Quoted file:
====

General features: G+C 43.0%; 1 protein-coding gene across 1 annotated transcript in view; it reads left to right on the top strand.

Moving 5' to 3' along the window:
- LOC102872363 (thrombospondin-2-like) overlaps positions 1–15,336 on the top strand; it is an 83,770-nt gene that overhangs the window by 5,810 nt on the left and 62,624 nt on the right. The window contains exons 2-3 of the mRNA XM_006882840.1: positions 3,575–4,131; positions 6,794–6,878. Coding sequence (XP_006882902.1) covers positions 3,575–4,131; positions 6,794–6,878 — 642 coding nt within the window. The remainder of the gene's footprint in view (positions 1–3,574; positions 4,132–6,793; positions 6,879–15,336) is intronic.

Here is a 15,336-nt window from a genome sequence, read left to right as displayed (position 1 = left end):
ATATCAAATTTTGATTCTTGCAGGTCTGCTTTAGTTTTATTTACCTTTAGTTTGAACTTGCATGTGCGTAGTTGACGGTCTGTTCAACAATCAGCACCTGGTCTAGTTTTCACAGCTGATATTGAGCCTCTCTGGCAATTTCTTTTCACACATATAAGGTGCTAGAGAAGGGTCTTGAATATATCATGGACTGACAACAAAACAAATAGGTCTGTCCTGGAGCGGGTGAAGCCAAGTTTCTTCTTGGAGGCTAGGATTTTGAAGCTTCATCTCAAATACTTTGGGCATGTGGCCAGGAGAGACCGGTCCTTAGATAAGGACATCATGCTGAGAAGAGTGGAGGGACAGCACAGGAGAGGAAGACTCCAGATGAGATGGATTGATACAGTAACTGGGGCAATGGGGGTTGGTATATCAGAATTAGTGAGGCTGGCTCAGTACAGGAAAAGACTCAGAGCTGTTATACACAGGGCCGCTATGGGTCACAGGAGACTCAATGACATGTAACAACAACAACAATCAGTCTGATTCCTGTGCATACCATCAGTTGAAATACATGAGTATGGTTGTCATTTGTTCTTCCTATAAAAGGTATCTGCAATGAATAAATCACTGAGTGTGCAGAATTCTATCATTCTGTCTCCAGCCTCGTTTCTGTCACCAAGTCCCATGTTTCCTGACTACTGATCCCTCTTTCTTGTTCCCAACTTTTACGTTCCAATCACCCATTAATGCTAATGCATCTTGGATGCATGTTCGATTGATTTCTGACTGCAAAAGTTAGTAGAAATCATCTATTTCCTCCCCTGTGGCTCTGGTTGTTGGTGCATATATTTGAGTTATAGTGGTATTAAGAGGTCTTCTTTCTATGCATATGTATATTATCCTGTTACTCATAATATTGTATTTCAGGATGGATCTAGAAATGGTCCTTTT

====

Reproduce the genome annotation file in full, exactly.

General features: G+C 43.0%; 1 protein-coding gene across 1 annotated transcript in view; it reads left to right on the top strand.

Moving 5' to 3' along the window:
- LOC102872363 (thrombospondin-2-like) overlaps positions 1–15,336 on the top strand; it is an 83,770-nt gene that overhangs the window by 5,810 nt on the left and 62,624 nt on the right. The window contains exons 2-3 of the mRNA XM_006882840.1: positions 3,575–4,131; positions 6,794–6,878. Coding sequence (XP_006882902.1) covers positions 3,575–4,131; positions 6,794–6,878 — 642 coding nt within the window. The remainder of the gene's footprint in view (positions 1–3,574; positions 4,132–6,793; positions 6,879–15,336) is intronic.

Here is a 15,336-nt window from a genome sequence, read left to right as displayed (position 1 = left end):
ATATCAAATTTTGATTCTTGCAGGTCTGCTTTAGTTTTATTTACCTTTAGTTTGAACTTGCATGTGCGTAGTTGACGGTCTGTTCAACAATCAGCACCTGGTCTAGTTTTCACAGCTGATATTGAGCCTCTCTGGCAATTTCTTTTCACACATATAAGGTGCTAGAGAAGGGTCTTGAATATATCATGGACTGACAACAAAACAAATAGGTCTGTCCTGGAGCGGGTGAAGCCAAGTTTCTTCTTGGAGGCTAGGATTTTGAAGCTTCATCTCAAATACTTTGGGCATGTGGCCAGGAGAGACCGGTCCTTAGATAAGGACATCATGCTGAGAAGAGTGGAGGGACAGCACAGGAGAGGAAGACTCCAGATGAGATGGATTGATACAGTAACTGGGGCAATGGGGGTTGGTATATCAGAATTAGTGAGGCTGGCTCAGTACAGGAAAAGACTCAGAGCTGTTATACACAGGGCCGCTATGGGTCACAGGAGACTCAATGACATGTAACAACAACAACAATCAGTCTGATTCCTGTGCATACCATCAGTTGAAATACATGAGTATGGTTGTCATTTGTTCTTCCTATAAAAGGTATCTGCAATGAATAAATCACTGAGTGTGCAGAATTCTATCATTCTGTCTCCAGCCTCGTTTCTGTCACCAAGTCCCATGTTTCCTGACTACTGATCCCTCTTTCTTGTTCCCAACTTTTACGTTCCAATCACCCATTAATGCTAATGCATCTTGGATGCATGTTCGATTGATTTCTGACTGCAAAAGTTAGTAGAAATCATCTATTTCCTCCCCTGTGGCTCTGGTTGTTGGTGCATATATTTGAGTTATAGTGGTATTAAGAGGTCTTCTTTCTATGCATATGTATATTATCCTGTTACTCATAATATTGTATTTCAGGATGGATCTAGAAATGGTCCTTTT